Shenandoah County plans to seek inclusion in a state-run program that would designate a section of the Shenandoah River’s North Fork near Woodstock, including a segment located within Seven Bends State Park, a “scenic” river.
The Board of Supervisors on Tuesday gave Jenna French, the county’s director of tourism and economic development, the green light to continue working with the Virginia Department of Conservation and Recreation in pursuit of the Virginia Scenic Rivers Program. The program was formed in 1970 with the General Assembly’s passage of the Scenic Rivers Act with the intent to “identify, designate and help protect rivers and streams that possess outstanding scenic, recreational, historic and natural characteristics of statewide significance for future generations,” according to the DCR’s website.
French noted during Tuesday’s Board of Supervisors meeting that the county’s quest for inclusion in the program began in September 2019 when she sought supervisors’ approval to proceed with an initial study, performed by the DCR, required to determine if a waterway qualifies for a scenic river designation. That study has since been completed, French said, and the county is prepared to proceed with the next steps that include the passage of a resolution of support at the county level and state legislation.
Shenandoah County’s proposed scenic river section is an 8.8-mile stretch of the Shenandoah River’s North Fork that runs from Chapman’s Landing in Edinburg to Lupton Road in Woodstock. Encompassed in that segment is approximately four miles of river that flows through Seven Bends State Park.
During her update to supervisors, French said scenic river designations encourage the promotion of tourism as well as the protection and preservation of natural resources and prompt closer review of projects that may be taking place along the river by local and state agencies.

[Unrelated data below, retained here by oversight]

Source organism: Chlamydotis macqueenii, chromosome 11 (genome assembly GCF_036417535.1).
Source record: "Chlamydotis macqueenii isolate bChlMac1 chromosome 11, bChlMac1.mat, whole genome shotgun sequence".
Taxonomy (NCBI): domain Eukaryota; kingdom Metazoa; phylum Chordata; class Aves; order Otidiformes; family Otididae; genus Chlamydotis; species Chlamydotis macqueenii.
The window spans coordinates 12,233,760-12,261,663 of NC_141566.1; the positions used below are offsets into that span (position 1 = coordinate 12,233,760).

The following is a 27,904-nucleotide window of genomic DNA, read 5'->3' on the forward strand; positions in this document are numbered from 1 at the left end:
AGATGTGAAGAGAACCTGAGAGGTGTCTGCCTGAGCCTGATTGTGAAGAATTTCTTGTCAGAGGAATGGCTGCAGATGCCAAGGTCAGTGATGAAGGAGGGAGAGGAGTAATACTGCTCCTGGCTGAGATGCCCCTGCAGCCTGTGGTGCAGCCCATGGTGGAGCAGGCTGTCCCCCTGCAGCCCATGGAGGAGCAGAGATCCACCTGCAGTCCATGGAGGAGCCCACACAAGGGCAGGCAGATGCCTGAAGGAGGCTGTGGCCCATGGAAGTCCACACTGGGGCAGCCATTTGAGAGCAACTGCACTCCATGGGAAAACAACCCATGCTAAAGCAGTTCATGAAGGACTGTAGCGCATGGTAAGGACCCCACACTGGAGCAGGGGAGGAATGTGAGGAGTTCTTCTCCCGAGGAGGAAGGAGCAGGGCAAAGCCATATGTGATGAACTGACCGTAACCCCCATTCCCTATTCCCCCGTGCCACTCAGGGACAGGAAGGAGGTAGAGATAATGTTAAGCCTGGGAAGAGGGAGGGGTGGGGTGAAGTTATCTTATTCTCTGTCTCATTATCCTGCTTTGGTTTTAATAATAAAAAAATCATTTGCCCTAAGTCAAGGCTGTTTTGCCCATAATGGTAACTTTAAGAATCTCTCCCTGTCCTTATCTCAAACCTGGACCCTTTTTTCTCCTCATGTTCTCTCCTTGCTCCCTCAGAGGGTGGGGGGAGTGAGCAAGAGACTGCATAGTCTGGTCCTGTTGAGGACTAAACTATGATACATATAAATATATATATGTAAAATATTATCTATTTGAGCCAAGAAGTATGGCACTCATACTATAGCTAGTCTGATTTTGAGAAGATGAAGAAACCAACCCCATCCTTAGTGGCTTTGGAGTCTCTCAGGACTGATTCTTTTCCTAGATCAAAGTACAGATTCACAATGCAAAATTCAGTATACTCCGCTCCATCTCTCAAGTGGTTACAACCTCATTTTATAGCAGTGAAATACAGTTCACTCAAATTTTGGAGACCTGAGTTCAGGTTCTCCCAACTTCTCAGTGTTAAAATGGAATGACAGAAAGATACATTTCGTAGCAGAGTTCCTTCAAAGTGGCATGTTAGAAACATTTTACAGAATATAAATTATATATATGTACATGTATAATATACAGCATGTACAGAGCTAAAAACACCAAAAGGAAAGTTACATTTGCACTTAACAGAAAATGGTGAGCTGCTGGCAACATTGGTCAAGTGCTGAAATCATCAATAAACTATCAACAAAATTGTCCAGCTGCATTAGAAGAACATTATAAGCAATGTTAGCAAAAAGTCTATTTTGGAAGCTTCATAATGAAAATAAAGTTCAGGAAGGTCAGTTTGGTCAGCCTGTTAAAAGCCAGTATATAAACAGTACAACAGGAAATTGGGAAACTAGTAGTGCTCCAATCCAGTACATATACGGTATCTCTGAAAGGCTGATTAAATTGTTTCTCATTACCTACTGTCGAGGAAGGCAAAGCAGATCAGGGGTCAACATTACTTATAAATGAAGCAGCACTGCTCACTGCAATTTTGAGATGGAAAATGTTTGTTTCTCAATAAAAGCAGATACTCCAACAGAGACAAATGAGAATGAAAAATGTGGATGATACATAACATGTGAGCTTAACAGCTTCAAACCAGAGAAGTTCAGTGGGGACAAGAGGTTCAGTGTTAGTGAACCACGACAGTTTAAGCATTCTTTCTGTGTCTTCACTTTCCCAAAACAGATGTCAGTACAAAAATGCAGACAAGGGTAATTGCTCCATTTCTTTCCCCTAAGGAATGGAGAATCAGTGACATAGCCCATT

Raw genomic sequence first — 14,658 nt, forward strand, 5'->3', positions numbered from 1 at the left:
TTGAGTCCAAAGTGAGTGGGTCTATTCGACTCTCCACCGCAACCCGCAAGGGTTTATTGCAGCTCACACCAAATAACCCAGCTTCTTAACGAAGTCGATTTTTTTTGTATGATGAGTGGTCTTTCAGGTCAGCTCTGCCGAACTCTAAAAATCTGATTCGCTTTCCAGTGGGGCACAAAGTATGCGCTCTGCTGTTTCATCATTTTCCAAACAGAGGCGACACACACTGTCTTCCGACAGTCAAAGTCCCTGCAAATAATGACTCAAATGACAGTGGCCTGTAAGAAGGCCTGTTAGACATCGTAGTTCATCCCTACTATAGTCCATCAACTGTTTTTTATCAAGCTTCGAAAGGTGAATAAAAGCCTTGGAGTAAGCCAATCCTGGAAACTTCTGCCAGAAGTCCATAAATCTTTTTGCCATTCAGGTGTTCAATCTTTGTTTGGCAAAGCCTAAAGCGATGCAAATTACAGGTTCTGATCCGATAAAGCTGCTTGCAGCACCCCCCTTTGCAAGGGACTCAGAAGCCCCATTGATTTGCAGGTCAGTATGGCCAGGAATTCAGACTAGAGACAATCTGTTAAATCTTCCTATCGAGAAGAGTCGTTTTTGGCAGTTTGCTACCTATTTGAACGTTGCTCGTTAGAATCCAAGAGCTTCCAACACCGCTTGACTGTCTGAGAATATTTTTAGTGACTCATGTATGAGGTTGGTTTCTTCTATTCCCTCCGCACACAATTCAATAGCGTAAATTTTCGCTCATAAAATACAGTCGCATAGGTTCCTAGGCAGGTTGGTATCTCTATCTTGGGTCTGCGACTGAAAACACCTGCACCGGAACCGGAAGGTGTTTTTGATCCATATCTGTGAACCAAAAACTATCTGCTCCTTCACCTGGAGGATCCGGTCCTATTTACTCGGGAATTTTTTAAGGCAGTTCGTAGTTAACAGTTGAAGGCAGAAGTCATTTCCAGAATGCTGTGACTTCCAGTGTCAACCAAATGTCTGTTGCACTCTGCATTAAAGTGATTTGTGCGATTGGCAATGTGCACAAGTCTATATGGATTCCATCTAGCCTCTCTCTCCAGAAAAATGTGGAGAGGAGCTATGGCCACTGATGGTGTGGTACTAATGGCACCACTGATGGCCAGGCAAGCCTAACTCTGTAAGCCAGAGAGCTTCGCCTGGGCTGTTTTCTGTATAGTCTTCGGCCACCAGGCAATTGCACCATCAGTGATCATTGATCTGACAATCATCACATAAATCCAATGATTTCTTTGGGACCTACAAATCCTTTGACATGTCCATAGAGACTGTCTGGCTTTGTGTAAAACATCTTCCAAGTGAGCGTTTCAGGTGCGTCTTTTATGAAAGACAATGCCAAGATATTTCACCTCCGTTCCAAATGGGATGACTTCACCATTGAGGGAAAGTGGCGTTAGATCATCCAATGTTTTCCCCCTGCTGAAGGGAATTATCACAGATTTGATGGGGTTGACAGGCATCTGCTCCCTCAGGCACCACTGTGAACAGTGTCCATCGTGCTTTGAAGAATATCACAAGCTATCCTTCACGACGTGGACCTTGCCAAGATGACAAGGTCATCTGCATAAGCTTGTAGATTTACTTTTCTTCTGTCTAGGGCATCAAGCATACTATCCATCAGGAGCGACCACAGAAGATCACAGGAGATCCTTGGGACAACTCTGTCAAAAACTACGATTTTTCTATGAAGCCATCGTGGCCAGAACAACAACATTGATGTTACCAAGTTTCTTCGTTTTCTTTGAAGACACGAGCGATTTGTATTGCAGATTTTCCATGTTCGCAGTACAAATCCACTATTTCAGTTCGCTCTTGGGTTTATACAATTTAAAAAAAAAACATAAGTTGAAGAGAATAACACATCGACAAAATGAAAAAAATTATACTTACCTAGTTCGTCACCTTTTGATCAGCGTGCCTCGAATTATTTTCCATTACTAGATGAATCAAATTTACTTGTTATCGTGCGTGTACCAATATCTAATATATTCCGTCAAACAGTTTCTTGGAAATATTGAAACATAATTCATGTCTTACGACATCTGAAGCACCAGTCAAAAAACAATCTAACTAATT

French further noted that such designations provide for the continuation of the existing use of riparian land (that which is situated on the riverbank); eligibility for land-use tax considerations, if locally adopted; the framework for a local Scenic River Advisory Committee, if the county wishes to form one; and, most importantly, funding opportunities. On that last point, French said scenic river designations support land conservation through the Virginia Land Conservation Foundation, the Virginia Outdoors Foundation and conservation land tax credit.
French said that with a scenic river designation often comes the public misconception that it will “drastically prohibit what you can and cannot do along the river bottom.” According to French, such designations do not authorize the county to take over any land for public river access, nor do they impose any additional land-use controls, affect rights of riparian landowners or allow for public use of private property along the river.
“Private property owners still have the same rights that they would have without the designation as they would with the designation,” French said.
She added that scenic river designations do not enact any federal controls, rules, or regulations and do not affect tributary streams.
While scenic river designations don’t directly promote an increase in recreational use, French said having such a title on the proposed section of the Shenandoah would be a “feather in our cap” that could appeal to visitors.